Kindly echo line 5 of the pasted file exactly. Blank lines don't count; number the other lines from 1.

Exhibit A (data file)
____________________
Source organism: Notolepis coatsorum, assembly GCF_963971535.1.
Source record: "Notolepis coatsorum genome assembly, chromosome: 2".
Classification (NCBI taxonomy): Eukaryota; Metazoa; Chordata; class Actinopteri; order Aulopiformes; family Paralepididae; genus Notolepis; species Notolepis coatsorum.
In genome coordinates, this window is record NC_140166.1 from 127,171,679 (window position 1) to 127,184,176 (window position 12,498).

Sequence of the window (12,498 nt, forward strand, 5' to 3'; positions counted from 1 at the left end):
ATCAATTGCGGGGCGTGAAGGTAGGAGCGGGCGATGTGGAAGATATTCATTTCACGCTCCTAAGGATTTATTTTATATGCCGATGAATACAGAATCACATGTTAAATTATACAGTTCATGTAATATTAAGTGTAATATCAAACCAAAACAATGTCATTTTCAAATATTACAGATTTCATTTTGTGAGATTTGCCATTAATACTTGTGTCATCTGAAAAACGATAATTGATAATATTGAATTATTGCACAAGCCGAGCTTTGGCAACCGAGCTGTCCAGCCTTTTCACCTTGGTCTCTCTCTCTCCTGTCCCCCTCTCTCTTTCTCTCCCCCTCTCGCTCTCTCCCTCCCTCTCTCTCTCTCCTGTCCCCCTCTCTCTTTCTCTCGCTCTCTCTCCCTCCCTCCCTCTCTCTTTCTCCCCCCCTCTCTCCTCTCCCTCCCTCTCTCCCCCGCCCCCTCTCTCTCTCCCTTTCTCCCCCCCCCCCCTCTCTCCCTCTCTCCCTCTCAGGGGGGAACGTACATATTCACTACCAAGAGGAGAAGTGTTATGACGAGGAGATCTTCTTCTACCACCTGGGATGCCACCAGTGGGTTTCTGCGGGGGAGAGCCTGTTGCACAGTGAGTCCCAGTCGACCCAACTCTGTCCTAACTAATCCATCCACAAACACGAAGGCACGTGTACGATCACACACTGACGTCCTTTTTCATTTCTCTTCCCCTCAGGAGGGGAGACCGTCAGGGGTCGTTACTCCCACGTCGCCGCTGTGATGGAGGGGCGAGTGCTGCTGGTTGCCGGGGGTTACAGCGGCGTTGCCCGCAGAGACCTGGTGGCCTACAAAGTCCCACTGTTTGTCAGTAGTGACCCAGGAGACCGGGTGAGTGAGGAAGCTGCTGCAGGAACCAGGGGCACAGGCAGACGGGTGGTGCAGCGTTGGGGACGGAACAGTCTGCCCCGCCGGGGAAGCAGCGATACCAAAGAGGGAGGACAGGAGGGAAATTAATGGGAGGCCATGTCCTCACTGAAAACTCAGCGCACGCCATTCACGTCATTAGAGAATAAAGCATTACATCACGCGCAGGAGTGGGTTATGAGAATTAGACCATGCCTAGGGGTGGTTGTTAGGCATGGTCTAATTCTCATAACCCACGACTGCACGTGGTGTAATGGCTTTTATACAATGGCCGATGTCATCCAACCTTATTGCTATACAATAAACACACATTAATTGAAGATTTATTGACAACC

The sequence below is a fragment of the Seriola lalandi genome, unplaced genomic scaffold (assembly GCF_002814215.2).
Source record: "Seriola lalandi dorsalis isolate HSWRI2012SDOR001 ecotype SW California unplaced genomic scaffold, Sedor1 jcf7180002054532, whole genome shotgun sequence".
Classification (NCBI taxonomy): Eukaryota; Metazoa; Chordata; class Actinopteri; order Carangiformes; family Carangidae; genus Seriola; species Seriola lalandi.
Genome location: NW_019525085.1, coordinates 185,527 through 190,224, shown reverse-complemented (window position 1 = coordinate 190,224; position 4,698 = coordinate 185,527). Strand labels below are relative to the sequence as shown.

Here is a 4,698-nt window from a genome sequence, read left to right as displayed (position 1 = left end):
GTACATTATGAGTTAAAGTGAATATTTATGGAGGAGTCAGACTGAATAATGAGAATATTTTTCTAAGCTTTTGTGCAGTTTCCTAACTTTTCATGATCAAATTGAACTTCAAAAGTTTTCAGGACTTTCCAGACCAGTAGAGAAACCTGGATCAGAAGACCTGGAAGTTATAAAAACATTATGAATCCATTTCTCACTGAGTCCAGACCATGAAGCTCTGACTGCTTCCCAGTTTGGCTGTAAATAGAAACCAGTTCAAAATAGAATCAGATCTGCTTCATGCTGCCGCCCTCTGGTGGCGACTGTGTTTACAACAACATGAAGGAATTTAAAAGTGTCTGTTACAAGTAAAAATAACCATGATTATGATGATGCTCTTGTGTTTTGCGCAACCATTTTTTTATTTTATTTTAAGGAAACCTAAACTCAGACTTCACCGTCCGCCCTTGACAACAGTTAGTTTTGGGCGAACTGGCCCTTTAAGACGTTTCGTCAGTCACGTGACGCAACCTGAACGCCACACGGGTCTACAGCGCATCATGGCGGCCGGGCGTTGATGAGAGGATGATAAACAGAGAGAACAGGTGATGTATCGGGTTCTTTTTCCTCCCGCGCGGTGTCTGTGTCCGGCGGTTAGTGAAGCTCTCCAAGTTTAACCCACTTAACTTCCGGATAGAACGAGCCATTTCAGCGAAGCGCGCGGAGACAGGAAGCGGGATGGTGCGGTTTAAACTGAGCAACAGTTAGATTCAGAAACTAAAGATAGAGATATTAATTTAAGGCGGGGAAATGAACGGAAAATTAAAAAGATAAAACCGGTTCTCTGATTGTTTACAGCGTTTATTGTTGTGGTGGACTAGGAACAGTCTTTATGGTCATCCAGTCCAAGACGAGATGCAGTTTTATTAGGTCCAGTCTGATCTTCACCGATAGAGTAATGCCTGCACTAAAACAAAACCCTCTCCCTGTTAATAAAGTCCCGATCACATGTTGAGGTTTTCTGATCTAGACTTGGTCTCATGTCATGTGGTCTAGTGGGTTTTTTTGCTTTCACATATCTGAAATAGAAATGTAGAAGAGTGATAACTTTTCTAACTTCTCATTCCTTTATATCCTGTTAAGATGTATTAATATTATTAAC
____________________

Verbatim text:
Sequence of the window (12,498 nt, forward strand, 5' to 3'; positions counted from 1 at the left end):